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J Perinatol. 1989 Dec;9(4):401-6.

The impact of gestational age on dysmaturity/postmaturity.

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  • 1Department of Pediatrics and Communicable Diseases, University of Michigan Medical Center, Ann Arbor 48109-0254.


The medical records of 403 infants admitted to the neonatal intensive care unit were reviewed. All were postterm (greater than or equal to 42 weeks' gestation) infants or infants who were full term (greater than or equal to 38 weeks' gestation) and had clinical diagnoses associated with the neonatal postmaturity/dysmaturity syndrome. Data collected from these 403 records were used to generate frequency distribution tables for a variety of obstetric and neonatal outcome variables. Regression analyses were used to assess associations among these variables and the presence or absence of fetal malnutrition (dysmaturity) or postdatism. Fetal distress and neonatal acidosis were associated with both dysmaturity and postdatism. Primigravidas, meconium-stained amniotic fluid, cesarean section, birth trauma, and neonatal death were associated with postdatism but not with dysmaturity. Preeclampsia, maternal smoking, oligohydramnios, low Apgar score, neonatal pulmonary hypertension, neurologic abnormalities, and a need for extracorporeal membrane oxygenation were associated with dysmaturity. No interaction between postdatism and dysmaturity was seen for any outcome variable. Postdatism and dysmaturity appear to contribute risk factors independently to infants admitted to the intensive care unit.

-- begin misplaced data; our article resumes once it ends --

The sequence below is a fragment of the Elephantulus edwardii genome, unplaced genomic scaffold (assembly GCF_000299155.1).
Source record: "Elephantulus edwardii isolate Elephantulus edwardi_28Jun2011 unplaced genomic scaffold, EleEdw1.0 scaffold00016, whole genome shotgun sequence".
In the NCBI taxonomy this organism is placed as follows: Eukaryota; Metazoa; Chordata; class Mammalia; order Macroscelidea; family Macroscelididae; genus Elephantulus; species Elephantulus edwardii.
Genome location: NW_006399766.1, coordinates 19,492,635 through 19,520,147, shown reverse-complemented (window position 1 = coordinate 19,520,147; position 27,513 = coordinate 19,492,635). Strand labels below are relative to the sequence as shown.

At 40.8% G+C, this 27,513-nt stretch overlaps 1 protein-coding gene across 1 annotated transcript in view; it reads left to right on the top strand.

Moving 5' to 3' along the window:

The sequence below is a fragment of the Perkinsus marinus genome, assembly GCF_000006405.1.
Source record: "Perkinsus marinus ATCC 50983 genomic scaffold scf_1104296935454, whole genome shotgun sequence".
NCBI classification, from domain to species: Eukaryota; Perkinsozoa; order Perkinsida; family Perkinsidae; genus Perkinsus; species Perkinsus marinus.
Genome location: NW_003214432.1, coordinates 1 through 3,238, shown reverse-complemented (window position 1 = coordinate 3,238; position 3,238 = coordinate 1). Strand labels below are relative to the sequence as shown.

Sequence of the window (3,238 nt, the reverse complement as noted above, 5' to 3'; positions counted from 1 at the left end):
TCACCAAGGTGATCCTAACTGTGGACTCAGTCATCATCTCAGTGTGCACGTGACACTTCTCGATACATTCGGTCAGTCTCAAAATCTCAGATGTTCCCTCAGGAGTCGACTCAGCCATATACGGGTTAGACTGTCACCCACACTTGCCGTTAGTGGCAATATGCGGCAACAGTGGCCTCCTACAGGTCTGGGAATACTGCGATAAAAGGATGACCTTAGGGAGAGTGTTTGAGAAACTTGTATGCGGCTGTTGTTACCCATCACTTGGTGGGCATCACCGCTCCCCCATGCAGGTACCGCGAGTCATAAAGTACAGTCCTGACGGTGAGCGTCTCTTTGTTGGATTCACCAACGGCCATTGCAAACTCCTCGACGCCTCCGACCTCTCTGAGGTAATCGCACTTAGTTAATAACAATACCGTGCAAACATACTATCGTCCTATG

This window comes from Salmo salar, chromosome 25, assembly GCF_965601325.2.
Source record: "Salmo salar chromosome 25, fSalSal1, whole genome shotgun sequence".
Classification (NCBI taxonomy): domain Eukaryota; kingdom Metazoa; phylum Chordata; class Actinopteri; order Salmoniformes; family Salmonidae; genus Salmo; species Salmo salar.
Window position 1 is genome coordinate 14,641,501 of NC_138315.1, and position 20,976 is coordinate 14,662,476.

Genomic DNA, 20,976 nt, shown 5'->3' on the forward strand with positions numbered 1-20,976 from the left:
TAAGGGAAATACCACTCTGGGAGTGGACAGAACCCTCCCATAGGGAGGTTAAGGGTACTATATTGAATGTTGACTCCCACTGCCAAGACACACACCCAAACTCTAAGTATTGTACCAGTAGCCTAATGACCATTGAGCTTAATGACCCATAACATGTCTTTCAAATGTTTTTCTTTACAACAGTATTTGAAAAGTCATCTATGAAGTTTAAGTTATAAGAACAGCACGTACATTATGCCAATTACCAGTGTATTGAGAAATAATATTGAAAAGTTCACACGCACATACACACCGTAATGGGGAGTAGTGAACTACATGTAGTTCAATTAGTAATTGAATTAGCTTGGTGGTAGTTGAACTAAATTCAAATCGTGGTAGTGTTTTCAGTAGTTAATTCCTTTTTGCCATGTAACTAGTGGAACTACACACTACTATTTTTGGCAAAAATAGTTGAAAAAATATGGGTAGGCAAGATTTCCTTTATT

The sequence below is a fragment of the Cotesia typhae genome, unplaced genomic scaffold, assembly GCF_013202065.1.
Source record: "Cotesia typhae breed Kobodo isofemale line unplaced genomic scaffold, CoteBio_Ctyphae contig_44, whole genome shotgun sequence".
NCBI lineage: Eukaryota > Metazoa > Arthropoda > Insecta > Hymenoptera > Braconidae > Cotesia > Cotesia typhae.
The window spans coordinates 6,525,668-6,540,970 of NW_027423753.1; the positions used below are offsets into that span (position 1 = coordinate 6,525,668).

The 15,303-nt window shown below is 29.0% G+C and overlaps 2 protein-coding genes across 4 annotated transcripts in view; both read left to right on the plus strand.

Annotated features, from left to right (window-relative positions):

[PubMed - indexed for MEDLINE]
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